Goa pilgrims required to prove credentials
Tightened security in the wake of last month's fire at the Basilica of Bom Jesus at Goa, India, has forced authorities to demand credentials from pilgrims seeking to occupy its premises overnight.
"We will grant accommodation only to those pilgrims recommended by respective parish priests or with valid identity cards", said Fr Savio Barreto, rector of Basilica of Bom Jesus. He said that despite the government recommendation against permitting devotees to reside in the Basilica, "we are allowing them because it's a church event."
The Basilica, which houses the relics of the Jesuit missionary St Francis Xavier, is scheduled for dicennential exposition between this Sunday and 2 January.
Over the years around 100 pilgrims have been occupying the corridors, some during the entire novena period, bringing along kitchen wares such as kerosene stoves, food, bedding and spare clothes. However, following the 21 October blaze, which engulfed the 1586 structure linking the Basilica, Church authorities have been warned by government security agency to ban devotees residing within the Basilica complex.
The burned portion had a private museum with antiques, including one of the early coffins in which the body of the saint was kept. Timely intervention saved the coffin from destruction, but destroyed the two-tier wooden structure.
"This is a church event and we cannot stop devotees staying at the Basilica. By seeking a recommendation from the parish priest, we can be assured of, to an extent, the sincerity of the devotee. In any case, devotees will be thoroughly screened and registered, so that there's control on them and unwanted elements are kept away", said Fr Barreto.
The blaze was attributed to a short-circuit, but some citizens claim that the opinion of the Bharatiya Janata Party politicians were aimed at misdirecting the investigating team into buttressing their suspicion that an electrical spark triggered the fire. Detractors also point out to the timeliness of the blaze and the mounting attacks on minority institutions in recent years following the BJP-led government's tenure in state politics.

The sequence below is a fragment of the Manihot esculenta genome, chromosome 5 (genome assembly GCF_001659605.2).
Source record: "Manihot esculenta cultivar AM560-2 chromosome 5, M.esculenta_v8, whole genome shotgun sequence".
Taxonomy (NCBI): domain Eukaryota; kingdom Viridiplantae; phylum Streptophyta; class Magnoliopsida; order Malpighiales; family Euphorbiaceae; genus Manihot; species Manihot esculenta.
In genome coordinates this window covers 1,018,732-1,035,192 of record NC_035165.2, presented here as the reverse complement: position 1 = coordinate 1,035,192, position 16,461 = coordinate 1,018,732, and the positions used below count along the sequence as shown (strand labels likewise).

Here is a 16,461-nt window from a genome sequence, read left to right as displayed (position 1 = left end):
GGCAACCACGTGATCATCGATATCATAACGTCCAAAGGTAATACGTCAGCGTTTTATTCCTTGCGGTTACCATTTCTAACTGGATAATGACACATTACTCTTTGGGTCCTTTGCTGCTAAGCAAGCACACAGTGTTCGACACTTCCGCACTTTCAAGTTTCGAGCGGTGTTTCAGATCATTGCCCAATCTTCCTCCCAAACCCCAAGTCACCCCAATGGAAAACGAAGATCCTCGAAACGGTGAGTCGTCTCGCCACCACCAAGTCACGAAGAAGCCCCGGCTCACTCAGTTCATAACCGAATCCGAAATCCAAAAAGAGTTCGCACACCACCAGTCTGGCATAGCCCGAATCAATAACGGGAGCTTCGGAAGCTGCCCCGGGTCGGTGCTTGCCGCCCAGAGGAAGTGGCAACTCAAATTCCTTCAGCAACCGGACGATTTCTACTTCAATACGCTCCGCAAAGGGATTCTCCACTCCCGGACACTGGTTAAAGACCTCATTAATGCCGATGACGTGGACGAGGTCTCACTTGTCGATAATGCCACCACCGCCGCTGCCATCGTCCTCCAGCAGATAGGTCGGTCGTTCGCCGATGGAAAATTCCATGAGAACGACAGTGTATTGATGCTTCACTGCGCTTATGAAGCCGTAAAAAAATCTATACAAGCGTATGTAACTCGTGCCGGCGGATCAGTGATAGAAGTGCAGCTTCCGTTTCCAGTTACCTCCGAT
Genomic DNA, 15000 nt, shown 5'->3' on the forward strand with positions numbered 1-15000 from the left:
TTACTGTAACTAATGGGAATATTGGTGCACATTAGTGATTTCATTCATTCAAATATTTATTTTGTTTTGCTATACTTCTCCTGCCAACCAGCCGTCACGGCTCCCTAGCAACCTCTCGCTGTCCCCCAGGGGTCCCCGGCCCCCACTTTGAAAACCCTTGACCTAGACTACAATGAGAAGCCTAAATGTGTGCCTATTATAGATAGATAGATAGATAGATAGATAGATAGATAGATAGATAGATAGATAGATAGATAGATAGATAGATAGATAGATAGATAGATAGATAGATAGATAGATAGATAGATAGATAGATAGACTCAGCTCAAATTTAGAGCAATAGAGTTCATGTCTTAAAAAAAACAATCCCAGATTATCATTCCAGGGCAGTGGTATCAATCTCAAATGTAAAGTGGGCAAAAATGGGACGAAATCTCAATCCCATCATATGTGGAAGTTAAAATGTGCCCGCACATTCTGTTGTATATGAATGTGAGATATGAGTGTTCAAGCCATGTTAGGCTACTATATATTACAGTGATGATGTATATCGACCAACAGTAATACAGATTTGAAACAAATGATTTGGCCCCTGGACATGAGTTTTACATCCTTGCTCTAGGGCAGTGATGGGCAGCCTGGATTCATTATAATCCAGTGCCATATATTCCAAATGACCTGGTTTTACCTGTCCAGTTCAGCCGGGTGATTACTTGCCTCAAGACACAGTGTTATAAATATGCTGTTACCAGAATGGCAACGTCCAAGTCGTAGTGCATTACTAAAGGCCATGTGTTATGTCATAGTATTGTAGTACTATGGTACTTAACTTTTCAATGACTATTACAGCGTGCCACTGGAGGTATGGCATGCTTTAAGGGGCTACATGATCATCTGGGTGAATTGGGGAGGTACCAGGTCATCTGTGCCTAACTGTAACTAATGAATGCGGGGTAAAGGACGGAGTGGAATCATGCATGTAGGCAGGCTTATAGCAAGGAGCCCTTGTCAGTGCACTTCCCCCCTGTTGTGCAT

St Francis Xavier came to Goa in 1542 and made Old Goa his headquaters during his 10-year stint in Asia. He died in Sancian Island off mainland China in 1552 and his body was brought to Goa in 1554.
Goa Exposition: Catholic pilgrims need to prove credentials (SAR News/Catholic Bishops Conference of India 15/11/04)
St Francis Xavier relics survive fire in Goa basilica (CathNews 25/10/04)
Fire in Bom Jesus Basilica complex spares St Francis Xavier relics (Catholic Bishops Conference of India/UCA News 21/10/04)
Churches of Old Goa (goacentral.com)
St Francis Xavier - his life and times (goa-world.net)
Feast of St Francis Xavier
St Francis Xavier (sjweb)
Nobody dares to become Christian, says Indian bishop (Catholic News Agency 16/11/04)
17 Nov 2004